Play Anything is nothing short of brilliant... I will be recommending this provocative and entertaining book to everyone I know." u- Jane McGonigal, bestselling author of Reality is Broken and SuperBetter ife is boring: filled with meetings and traffic, errands and emails. Nothing we'd ever call fun . But what if we've gotten fun wrong? In Play Anything, visionary game designer and philosopher Ian Bogost shows how we can overcome our daily anxiety transforming the boring, ordinary world around us into one of endless, playful possibilities.The key to this playful mindset lies in discovering the secret truth of fun and games. Play Anything, reveals that games appeal to us not because they are fun, but because they set limitations . Soccer wouldn't be soccer if it wasn't composed of two teams of eleven players using only their feet, heads, and torsos to get a ball into a goal Tetris wouldn't be Tetris without falling pieces in characteristic shapes. Such rules seem needless, arbitrary, and difficult. Yet it is the limitations that make games enjoyable, just like it's the hard things in life that give it meaning. Play is what happens when we accept these limitations, narrow our focus, and, consequently, have fun. Which is also how to live a good life. Manipulating a soccer ball into a goal is no different than treating ordinary circumstances, like grocery shopping, lawn mowing, and making PowerPoints,as sources for meaning and joy. We can play anything" by filling our days with attention and discipline, devotion and love for the world as it really is, beyond our desires and fears.Ranging from Internet culture to moral philosophy, ancient poetry to modern consumerism, Bogost shows us how today's chaotic world can only be tamed,and enjoyed,when we first impose boundaries on ourselves. "An essential read for those seeking to understand how a new idea of play can be positive for our lives." u- Library Journal (STARRED review) /u Play Anything is a profound book: both a striking assessment of our current cultural landscape, and at the same time a smart self-improvement guide, teaching us the virtues of a life lived playfully." u- Steven Johnson, author of How We Got To Now and Everything Bad Is Good For You /u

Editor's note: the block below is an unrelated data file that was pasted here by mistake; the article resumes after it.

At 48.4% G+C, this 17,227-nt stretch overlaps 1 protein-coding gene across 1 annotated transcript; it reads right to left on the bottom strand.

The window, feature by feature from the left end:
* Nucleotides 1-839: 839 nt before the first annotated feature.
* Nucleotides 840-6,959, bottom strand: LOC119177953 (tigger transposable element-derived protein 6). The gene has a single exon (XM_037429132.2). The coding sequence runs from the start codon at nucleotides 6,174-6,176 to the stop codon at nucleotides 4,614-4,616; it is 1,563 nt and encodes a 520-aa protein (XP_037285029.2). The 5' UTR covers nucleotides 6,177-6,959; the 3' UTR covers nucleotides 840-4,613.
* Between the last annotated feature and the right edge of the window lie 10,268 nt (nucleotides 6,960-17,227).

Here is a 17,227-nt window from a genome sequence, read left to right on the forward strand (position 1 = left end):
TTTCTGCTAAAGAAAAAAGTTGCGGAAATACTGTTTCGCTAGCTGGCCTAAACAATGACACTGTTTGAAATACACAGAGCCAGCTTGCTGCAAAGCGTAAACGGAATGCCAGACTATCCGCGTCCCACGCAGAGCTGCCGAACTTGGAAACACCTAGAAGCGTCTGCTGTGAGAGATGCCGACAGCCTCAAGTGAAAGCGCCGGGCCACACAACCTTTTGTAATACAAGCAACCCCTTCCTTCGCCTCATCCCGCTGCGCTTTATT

Corsair

The Goddess Pose

Michelle Goldberg
Authors:
Michelle Goldberg